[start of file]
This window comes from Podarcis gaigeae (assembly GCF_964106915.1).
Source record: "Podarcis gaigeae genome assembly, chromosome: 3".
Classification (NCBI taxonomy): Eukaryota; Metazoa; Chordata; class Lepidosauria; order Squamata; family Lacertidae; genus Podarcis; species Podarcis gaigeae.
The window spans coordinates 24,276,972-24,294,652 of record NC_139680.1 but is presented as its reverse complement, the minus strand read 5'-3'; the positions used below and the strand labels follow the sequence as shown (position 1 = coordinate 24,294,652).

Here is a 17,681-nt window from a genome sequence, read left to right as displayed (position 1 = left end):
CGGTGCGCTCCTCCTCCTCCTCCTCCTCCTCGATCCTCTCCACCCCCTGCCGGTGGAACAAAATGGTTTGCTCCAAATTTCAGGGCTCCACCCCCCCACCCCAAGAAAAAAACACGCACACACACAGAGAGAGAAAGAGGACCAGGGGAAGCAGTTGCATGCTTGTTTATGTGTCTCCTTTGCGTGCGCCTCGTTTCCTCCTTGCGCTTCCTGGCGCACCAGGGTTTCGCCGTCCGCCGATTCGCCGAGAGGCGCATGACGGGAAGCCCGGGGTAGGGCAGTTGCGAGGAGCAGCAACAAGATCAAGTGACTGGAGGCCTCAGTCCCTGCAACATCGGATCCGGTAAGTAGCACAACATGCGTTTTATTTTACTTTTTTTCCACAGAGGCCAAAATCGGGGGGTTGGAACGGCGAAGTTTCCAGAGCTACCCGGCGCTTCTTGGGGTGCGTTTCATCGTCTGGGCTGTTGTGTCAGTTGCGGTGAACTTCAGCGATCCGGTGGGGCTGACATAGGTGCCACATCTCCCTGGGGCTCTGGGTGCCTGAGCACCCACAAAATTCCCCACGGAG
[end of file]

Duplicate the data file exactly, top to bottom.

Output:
This window comes from Podarcis gaigeae (assembly GCF_964106915.1).
Source record: "Podarcis gaigeae genome assembly, chromosome: 3".
Classification (NCBI taxonomy): Eukaryota; Metazoa; Chordata; class Lepidosauria; order Squamata; family Lacertidae; genus Podarcis; species Podarcis gaigeae.
The window spans coordinates 24,276,972-24,294,652 of record NC_139680.1 but is presented as its reverse complement, the minus strand read 5'-3'; the positions used below and the strand labels follow the sequence as shown (position 1 = coordinate 24,294,652).

Here is a 17,681-nt window from a genome sequence, read left to right as displayed (position 1 = left end):
CGGTGCGCTCCTCCTCCTCCTCCTCCTCCTCGATCCTCTCCACCCCCTGCCGGTGGAACAAAATGGTTTGCTCCAAATTTCAGGGCTCCACCCCCCCACCCCAAGAAAAAAACACGCACACACACAGAGAGAGAAAGAGGACCAGGGGAAGCAGTTGCATGCTTGTTTATGTGTCTCCTTTGCGTGCGCCTCGTTTCCTCCTTGCGCTTCCTGGCGCACCAGGGTTTCGCCGTCCGCCGATTCGCCGAGAGGCGCATGACGGGAAGCCCGGGGTAGGGCAGTTGCGAGGAGCAGCAACAAGATCAAGTGACTGGAGGCCTCAGTCCCTGCAACATCGGATCCGGTAAGTAGCACAACATGCGTTTTATTTTACTTTTTTTCCACAGAGGCCAAAATCGGGGGGTTGGAACGGCGAAGTTTCCAGAGCTACCCGGCGCTTCTTGGGGTGCGTTTCATCGTCTGGGCTGTTGTGTCAGTTGCGGTGAACTTCAGCGATCCGGTGGGGCTGACATAGGTGCCACATCTCCCTGGGGCTCTGGGTGCCTGAGCACCCACAAAATTCCCCACGGAG